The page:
- The wooden ladles are provided so that you may scoop out some of the spring’s water and dump it over your hands.
- Then you pour some of the water into your hands to take into your mouth,
- You then spit it out (the plants near the foot of the spring were soaked).
Of course, no one having told me this, I messed it up a bit.
First of all, I nearly drank straight from the ladle (which is a no-no. You’re not supposed to touch the bowl of the ladle at all.) Secondly, I spit the water like a cowboy in a 1900s saloon. It’s supposed to be a modest squirt. I could practically hear the older Japanese around me cringe. Next time, I’ll be sure to be a bit more subtle with my cleansing.
All these little Buddhas with orange caps reminded me of a play my boyfriend had recently written and toured across Canada, Little Dickie Milburn. It’s like there were tiny Dickies everywhere.
The shrine and gardens were absolutely beautiful, and very peaceful. There was even a cute couple having their wedding photos done there.
Seeing the photographer and assistant/mom/family member fuss over the bride for her photos reminded me of so many photoshoots. It was nice to see that shoot etiquette is apparently very similar in Japan.
Between Rakel and Kei-chan, we have smiles for days!
Our group of exchange students is incredibly cute. I’m so lucky I wound up with such great people on this exchange!
This is the clever system of plugs I’m using to run power to my laptop in my new home in Japan.
Conveniently (unlike Cuba) the voltage in Japan is actually lower than in Canada, so if you plug something in you don’t have to worry about it blowing up without a power converter. On the downside, things like laptops and cell phone take a little bit longer to charge, and your hairdryer probably won’t get as hot as it would in Canada. Japanese plug sizes are juuuuuust different enough to make plugging thing in a bit tricky. In this case, my mac laptop’s cable has a grounding prong that Japanese outlets aren’t built for (Japanese outlets are just two small, straight rectangles, which would fit most small-sized Canadian plugs without grounders).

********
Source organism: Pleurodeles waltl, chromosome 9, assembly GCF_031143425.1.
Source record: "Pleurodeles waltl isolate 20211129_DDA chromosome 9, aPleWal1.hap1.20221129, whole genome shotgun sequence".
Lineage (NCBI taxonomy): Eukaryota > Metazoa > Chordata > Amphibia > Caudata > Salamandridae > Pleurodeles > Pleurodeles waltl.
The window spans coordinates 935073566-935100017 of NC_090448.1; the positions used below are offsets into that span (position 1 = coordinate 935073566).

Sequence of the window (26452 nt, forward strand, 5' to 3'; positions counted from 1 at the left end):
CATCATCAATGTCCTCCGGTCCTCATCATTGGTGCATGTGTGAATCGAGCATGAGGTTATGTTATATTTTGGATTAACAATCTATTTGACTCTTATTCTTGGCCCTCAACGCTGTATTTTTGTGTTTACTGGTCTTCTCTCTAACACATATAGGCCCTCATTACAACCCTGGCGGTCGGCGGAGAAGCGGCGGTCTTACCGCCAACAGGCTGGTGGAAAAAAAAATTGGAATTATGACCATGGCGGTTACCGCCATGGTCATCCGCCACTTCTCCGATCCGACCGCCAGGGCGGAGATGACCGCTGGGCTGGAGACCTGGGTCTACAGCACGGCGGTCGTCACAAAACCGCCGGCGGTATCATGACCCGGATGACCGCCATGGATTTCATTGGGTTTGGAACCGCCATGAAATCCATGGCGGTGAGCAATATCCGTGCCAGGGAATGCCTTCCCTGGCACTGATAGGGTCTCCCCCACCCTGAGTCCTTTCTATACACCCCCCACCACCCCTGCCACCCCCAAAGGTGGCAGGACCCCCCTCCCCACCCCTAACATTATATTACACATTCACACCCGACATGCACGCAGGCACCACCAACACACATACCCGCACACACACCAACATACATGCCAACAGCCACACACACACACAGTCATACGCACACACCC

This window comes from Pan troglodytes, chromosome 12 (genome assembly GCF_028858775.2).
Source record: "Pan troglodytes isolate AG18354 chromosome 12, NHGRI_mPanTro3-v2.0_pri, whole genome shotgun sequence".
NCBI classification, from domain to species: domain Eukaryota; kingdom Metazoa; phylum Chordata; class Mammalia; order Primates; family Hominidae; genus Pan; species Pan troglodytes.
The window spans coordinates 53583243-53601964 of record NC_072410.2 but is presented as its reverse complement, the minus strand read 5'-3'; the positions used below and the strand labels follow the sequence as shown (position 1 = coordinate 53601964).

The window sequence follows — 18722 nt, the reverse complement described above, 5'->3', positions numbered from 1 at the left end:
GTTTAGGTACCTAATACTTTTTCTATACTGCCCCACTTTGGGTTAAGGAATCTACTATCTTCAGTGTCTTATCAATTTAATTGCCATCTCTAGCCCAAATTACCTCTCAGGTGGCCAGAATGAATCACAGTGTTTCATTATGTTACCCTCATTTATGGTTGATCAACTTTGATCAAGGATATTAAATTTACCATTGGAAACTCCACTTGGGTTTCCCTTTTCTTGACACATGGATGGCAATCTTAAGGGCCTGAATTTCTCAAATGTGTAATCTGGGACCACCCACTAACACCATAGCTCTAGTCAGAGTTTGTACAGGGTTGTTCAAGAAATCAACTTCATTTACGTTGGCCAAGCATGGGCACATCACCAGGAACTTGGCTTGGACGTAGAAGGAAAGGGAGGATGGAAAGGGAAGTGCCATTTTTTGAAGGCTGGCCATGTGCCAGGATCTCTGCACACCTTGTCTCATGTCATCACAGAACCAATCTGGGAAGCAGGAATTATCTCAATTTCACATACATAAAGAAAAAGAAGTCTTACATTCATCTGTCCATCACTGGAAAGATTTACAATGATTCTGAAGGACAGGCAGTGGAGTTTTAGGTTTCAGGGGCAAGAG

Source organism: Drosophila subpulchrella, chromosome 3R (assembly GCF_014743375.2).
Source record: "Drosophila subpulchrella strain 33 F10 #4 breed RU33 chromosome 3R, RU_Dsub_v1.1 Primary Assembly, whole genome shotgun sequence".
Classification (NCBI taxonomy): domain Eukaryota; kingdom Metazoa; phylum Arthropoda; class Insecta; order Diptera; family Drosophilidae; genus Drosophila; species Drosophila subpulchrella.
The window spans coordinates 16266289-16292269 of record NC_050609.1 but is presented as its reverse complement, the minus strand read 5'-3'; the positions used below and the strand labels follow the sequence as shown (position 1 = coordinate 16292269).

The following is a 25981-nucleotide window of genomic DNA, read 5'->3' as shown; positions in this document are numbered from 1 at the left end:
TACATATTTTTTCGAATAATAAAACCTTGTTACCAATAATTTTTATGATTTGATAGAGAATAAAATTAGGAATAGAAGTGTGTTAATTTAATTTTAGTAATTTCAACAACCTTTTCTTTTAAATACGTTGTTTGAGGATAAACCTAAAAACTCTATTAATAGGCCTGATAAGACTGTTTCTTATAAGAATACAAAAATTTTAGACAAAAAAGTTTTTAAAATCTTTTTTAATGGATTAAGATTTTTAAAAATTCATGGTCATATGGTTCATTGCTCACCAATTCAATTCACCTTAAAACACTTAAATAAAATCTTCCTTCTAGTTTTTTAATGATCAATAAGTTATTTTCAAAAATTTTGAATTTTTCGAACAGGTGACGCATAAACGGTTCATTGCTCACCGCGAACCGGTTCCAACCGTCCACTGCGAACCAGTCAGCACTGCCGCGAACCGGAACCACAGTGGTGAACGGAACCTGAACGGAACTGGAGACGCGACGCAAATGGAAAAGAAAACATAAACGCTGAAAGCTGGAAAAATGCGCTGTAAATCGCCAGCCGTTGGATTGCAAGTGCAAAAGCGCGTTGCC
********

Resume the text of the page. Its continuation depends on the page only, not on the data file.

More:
My solution was to sort of squeeze my two prongs into a thin outlet adaptor that lets my grounding prong hang outside the actual outlet. Convenient? You betcha. Safe? … yet to be seen. Let’s just say I won’t be leaving my mac plugged in during any electrical storms. Tetris skill level: master.
I’ve arrived in the city of Yamaguchi after taking the JR train line from Tokyo Station.
The neighbourhood that I’m staying in is called Miyano, and my school (Yamaguchi Prefectural University) is just around the corner, about a five-minute walk. Yamaguchi is a relatively small city with about 197,000 inhabitants. Miyano is on the northeastern outskirts and was actually its own village until it amalgamated with the city of Yamaguchi in 1941. It’s nice to be in a more rural area – much different than busy Tokyo! My neighbour grows radishes. Here’s the room I’ll be staying in, and the view from my deck.
I’m happy to report that cherry blossoms have already begun to bloom, despite the fact that it’s still pretty chilly at night.